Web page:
For U.S. contract drilling operations, Western’s average active rig count was 3.3 in the first quarter of this year, which is up 43 per cent from the first quarter of last year. Operating revenue per operating day was US$21,838 (down nine per cent from Q1 2017), and the number of operating days was 274 (up 56 per cent from Q1 2017).

Although day rates have generally improved, operating revenue per billable day in the U.S. was consistent in the first quarter of 2018, as compared to the first quarter of 2017, mainly due to changes in the average rig mix, as rigs running on lower day rates worked more during the first three months of this year.

With regards to production services, Western’s average active rig count in Q1 2018 was 20.6, which is 18 per cent less than during the same period last year. Service rig operating revenue per service hour was $703 (up two per cent from Q1 2017), and the number of service hours was 18,476 (down 18 per cent from Q1 2017).

Regarding its pricing for the second half of the year, MacAusland said that Western will definitely take a balanced approach, “moving it along as you can where it makes sense” with the company’s client base. “As the customers pick rigs, they pick rigs that are more capable, and they are willing to pay a little bit more for them. And so it is constructive. That is the way we would look at it.”

For the three months ended March 31, 2018, Western’s revenue totalled $81.26 million, which is four per cent less than in Q1 2017. The company’s net loss was $5.95 million for the quarter, compared to $4.37 million during the same period one year prior. Management largely attributes the deepened net loss to a $3.5 million drop in earnings before interest, taxes, depreciation and amortization.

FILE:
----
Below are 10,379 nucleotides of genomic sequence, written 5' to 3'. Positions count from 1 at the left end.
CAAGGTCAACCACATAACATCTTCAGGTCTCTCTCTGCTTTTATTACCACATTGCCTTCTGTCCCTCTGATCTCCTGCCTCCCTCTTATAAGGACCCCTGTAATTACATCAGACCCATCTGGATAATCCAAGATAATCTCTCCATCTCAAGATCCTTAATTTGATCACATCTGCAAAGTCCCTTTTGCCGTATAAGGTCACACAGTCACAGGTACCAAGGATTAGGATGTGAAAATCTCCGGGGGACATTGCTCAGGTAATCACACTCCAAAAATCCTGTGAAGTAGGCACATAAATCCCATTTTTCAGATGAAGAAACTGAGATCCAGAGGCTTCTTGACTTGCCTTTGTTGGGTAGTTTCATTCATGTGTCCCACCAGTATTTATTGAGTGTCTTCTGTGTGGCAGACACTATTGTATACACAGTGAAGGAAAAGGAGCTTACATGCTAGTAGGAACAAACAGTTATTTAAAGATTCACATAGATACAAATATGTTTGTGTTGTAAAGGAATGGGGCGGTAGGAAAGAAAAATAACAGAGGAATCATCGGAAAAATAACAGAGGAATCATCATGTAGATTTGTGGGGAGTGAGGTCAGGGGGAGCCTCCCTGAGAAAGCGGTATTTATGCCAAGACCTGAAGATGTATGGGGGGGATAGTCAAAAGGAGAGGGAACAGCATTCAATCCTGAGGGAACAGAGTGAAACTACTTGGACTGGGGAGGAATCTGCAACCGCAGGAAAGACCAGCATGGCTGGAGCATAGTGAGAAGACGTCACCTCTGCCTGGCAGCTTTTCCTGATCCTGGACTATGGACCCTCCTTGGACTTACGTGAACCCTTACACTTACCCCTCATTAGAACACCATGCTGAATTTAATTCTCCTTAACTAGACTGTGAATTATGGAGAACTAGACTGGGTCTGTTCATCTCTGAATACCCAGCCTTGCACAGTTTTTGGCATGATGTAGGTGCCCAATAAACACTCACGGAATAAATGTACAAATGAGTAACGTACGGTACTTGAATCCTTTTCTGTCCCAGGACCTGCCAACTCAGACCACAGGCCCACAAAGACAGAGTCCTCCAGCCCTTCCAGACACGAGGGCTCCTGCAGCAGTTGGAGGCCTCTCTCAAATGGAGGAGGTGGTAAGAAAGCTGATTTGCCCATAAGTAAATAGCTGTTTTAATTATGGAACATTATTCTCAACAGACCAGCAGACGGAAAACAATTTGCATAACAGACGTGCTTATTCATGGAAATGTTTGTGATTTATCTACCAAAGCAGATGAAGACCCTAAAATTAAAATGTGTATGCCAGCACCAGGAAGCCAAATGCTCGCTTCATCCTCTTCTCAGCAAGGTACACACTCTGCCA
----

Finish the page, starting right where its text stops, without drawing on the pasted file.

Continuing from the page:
In Q1 2018, EBITDA was $15.11 million due to lower shortfall commitment revenue and decreased well serving activity, partially offset by improved pricing and higher activity in the United States. However, says management, after normalizing for the $6.4 million in shortfall commitment revenue recognized in Q1 2017, adjusted EBITDA improved by 24 per cent during the first quarter of this year.

Capital expenditures totalled $4.66 million in the first quarter of this year, which represents an increase of 91 per cent from the same 2017 timeframe. Expansion capital spending mainly related to drilling rig upgrades in Q1 2018, as well as necessary maintenance capital.

The 2018 capital budget remains unchanged at an estimated $20 million, with $8 million allocated for expansion capital and $12 million for maintenance capital. Western management believes this year’s capital budget provides a prudent use of cash resources and allows the company to maintain its rig fleets, while remaining responsive to customer requirements. Western will manage its operations and make required spending adjustments as required.

During Q1, Western completed refinancing transactions, drawing on its $215 million, 7.25 per cent second lien senior secured term loan facility with Alberta Investment Management Corporation, used to fund redemption of $265 million, seven-and-seven-eighths senior unsecured notes due in January of next year (DOB, Feb. 2, 2018).